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steps to follow BEFORE installation

Added by Fil Lupin 7 months ago

Hi,
before installation of Replicant, some steps can be followed to better prepare installation:

- save data :

- save ROM, especially critic parts (EFS, including MAC address and IMEI)

It could be interesting to give some tips, precisions, howto, links to doc, etc. to help newcomers to prepare installation through these steps.
If this is already available, please let me know where I could find this.
If not, do you see any other things?

Thank you.


Replies (6)

RE: steps to follow BEFORE installation - Added by Fil Lupin 3 months ago

Following my question on mailing list, here is Denis'answer (https://lists.osuosl.org/pipermail/replicant/Week-of-Mon-20180806/001614.html) :

> Hello, Hi, 
> up to this day, I always rooted my phone and installed replicant as a 
> first step, but I encountered a strange behaviour after installation 
> on a GT-I9100 which persuades me to do a full backup before modifying 
> anything. 
> 
> Since I failed to use "adb shell" on my device which is non-rooted, 
> do you know any way to make some backup of a stock ROM? Regards, The issue is that, as I understand, the Samsung bootloaders doesn't let you dump the partitions: to load your code, you need to flash either the recovery partition or the boot partition. 

So you can flash a recovery that gives you access to the full internal storage (eMMC) either on the boot or recovery partition, but then the partition is erased in the process. 
So if you don't need the stock recovery, having a full backup can be done with something like: $ adb shell "cat /dev/block/mmcblk0" > backup-mmcblk0.img 
You'll have to check that the internal Storage(eMMC) is mmcblk0 and not mmcblk1 otherwise change the command accordingly. The 

Replicant 6.0 recovery may not work for that because as I understand, they will refuse to let you have a shell under ADB unless you already have the authorization to do so under Replicant. 

So you could try to enable adb on the stock OS first, or try to make use a Replicant 4.2 recovery. If none of that work you could try another recovery or to make your own. 
The most famous standalone recovery is called twrp and they seem to have signatures and corresponding source code: 
- https://twrp.me/faq/pgpkeys.html 
- https://github.com/TeamWin 
However I didn't check if everything was fully free software or not.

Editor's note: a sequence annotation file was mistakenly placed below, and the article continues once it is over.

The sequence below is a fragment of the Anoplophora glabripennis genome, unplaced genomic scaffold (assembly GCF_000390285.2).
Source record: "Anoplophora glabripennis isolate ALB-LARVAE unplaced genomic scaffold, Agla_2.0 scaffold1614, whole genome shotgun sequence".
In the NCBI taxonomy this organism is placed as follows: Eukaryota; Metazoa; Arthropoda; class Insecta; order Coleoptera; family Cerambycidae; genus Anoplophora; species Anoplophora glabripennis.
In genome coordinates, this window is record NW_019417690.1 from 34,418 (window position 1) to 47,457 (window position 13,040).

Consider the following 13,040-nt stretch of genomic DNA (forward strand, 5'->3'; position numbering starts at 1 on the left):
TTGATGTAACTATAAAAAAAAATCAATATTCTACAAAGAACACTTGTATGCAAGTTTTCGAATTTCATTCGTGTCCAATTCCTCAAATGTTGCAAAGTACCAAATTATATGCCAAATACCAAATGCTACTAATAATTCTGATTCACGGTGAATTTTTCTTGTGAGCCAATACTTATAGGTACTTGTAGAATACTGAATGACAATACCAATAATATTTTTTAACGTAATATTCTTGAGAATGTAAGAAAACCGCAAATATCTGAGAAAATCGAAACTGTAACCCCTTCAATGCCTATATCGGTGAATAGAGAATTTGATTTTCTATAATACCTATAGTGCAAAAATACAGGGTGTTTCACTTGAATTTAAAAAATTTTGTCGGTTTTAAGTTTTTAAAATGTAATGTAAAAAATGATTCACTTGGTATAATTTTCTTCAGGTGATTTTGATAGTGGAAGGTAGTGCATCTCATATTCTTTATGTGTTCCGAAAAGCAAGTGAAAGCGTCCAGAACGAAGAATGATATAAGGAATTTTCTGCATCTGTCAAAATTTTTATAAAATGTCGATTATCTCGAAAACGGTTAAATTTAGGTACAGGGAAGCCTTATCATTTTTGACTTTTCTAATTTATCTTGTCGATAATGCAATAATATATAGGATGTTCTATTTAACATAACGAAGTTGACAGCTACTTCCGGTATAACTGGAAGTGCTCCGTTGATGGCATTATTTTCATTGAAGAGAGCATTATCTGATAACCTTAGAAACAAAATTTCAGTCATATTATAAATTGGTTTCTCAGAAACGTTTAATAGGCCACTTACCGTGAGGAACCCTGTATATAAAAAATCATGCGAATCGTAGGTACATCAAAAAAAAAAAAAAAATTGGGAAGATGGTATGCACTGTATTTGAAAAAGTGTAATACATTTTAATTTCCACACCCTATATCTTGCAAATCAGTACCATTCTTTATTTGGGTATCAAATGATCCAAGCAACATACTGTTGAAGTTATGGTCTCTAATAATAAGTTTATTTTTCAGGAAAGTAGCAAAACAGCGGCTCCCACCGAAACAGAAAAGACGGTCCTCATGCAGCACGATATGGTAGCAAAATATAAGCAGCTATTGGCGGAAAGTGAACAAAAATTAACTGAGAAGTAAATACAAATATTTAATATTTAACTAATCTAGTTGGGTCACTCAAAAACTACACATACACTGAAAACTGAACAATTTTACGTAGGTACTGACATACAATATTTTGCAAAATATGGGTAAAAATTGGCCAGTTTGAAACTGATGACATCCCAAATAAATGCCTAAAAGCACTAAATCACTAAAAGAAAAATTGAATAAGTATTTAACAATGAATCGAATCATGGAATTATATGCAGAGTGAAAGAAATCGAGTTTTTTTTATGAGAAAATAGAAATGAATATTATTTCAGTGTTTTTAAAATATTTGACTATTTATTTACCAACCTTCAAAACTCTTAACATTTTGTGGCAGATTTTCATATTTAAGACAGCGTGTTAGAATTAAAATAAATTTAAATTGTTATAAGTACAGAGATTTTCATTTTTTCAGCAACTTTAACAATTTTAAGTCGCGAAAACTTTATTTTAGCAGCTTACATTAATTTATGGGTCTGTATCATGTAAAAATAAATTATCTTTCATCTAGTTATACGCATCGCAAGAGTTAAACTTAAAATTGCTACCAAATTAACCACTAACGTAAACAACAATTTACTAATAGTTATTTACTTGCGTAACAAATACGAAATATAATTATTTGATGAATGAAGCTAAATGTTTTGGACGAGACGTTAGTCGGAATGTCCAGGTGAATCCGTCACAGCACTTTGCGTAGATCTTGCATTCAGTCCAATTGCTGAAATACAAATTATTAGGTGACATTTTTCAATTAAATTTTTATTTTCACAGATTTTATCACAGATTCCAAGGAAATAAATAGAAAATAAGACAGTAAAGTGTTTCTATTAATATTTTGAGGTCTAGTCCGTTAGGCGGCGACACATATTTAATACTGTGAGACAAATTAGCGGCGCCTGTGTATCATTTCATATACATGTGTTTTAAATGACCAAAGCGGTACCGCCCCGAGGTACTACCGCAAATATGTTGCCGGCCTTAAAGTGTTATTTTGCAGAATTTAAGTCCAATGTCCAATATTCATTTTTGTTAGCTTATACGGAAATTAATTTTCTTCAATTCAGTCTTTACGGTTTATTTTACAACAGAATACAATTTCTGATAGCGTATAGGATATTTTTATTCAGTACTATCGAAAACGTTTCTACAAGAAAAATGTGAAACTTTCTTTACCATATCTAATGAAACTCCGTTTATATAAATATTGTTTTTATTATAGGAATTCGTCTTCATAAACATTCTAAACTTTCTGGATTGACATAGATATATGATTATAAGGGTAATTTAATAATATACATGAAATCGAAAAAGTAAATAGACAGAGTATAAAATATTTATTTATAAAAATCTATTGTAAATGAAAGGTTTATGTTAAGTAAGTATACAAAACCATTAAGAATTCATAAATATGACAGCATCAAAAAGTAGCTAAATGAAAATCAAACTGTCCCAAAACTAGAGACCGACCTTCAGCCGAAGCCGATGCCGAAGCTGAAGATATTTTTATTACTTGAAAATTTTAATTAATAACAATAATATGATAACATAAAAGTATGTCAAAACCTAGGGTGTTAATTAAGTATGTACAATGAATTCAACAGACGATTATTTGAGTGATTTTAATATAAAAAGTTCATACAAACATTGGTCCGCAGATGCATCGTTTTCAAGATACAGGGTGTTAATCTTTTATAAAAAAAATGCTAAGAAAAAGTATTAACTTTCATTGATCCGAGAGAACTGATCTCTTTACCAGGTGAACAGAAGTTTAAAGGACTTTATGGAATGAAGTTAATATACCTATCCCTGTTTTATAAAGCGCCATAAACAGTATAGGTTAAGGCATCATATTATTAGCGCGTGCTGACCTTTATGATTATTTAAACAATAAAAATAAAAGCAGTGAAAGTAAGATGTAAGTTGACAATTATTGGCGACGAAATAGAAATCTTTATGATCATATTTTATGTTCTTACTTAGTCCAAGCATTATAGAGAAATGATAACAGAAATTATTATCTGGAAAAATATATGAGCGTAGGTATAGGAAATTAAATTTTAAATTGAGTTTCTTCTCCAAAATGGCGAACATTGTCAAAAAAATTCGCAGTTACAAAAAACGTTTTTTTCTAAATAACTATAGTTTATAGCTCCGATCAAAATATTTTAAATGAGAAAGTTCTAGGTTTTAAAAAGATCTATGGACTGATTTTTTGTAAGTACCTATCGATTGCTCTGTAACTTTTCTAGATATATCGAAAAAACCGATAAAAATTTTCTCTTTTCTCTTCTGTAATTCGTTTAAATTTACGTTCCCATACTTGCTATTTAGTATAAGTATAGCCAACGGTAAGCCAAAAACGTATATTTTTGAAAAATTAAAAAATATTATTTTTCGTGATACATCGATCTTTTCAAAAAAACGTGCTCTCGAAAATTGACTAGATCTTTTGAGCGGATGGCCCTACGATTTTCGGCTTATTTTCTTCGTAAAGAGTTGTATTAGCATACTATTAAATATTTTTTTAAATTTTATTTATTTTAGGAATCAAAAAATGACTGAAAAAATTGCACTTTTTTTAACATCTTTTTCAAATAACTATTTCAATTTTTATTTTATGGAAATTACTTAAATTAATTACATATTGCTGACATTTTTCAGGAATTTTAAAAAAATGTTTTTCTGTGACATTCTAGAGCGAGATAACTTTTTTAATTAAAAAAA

I think it would be easier if Replicant also had 'debug' recoveries for such uses cases. 

I've seen a stock OS refusing to upgrade if the device is 'rooted'. 
The device was rooted with an apk, which also changed the recovery. 
This persisted after the 'reset to factory', so it might be because it detected a different recovery, or for other reasons. 

There are several ways to workaround the inability to dump one of the partitions: 
1) Use an application that roots your device without touching the filesystem or replacing anything. Then you could easily dump the recovery (cat /dev/block/platform/*/by-name/RECOVERY 
   There is a list of such applications here: https://www.xda-developers.com/root/ 
   Some seem to have corresponding source code on github, however I've not looked yet in depth which ones are trustworthy, and what they do beside giving the user root access. A solution for that would be to package some of such applications in f-droid and describe exactly what they do. 
2) Use a bootloader exploit. So far here are the one I know of: 
- There is code that uses a bootloader exploit to gain code execution in the bootloader, in order to repair dead internal storage (eMMC): 
  The detail are here: https://media.ccc.de/v/34c3-8784-emmc_hacking_or_how_i_fixed_long-dead_galaxy_s3_phones https://github.com/oranav/emmc-talk-2017.git 
  And the code is here: https://github.com/oranav/i9300_emmc_toolbox 
- Three is also some details on an exploit for the galaxy S6 here: https://wikileaks.org/ciav7p1/cms/files/cadmium.pdf 
  Here you might be able to load your own boot.img/recovery.img with such code and dump the internal storage (eMMC). 

On devices with fastboot it's way more easy as you can usually just do that: $ fastboot boot recovery.img 
It will then load recovery.img in RAM and boot from it without altering the internal storage (eMMC). You could then dump the internal storage with the adb command mentioned above. 

Denis.

RE: steps to follow BEFORE installation - Added by Fil Lupin 3 months ago

I will put here the results of my research.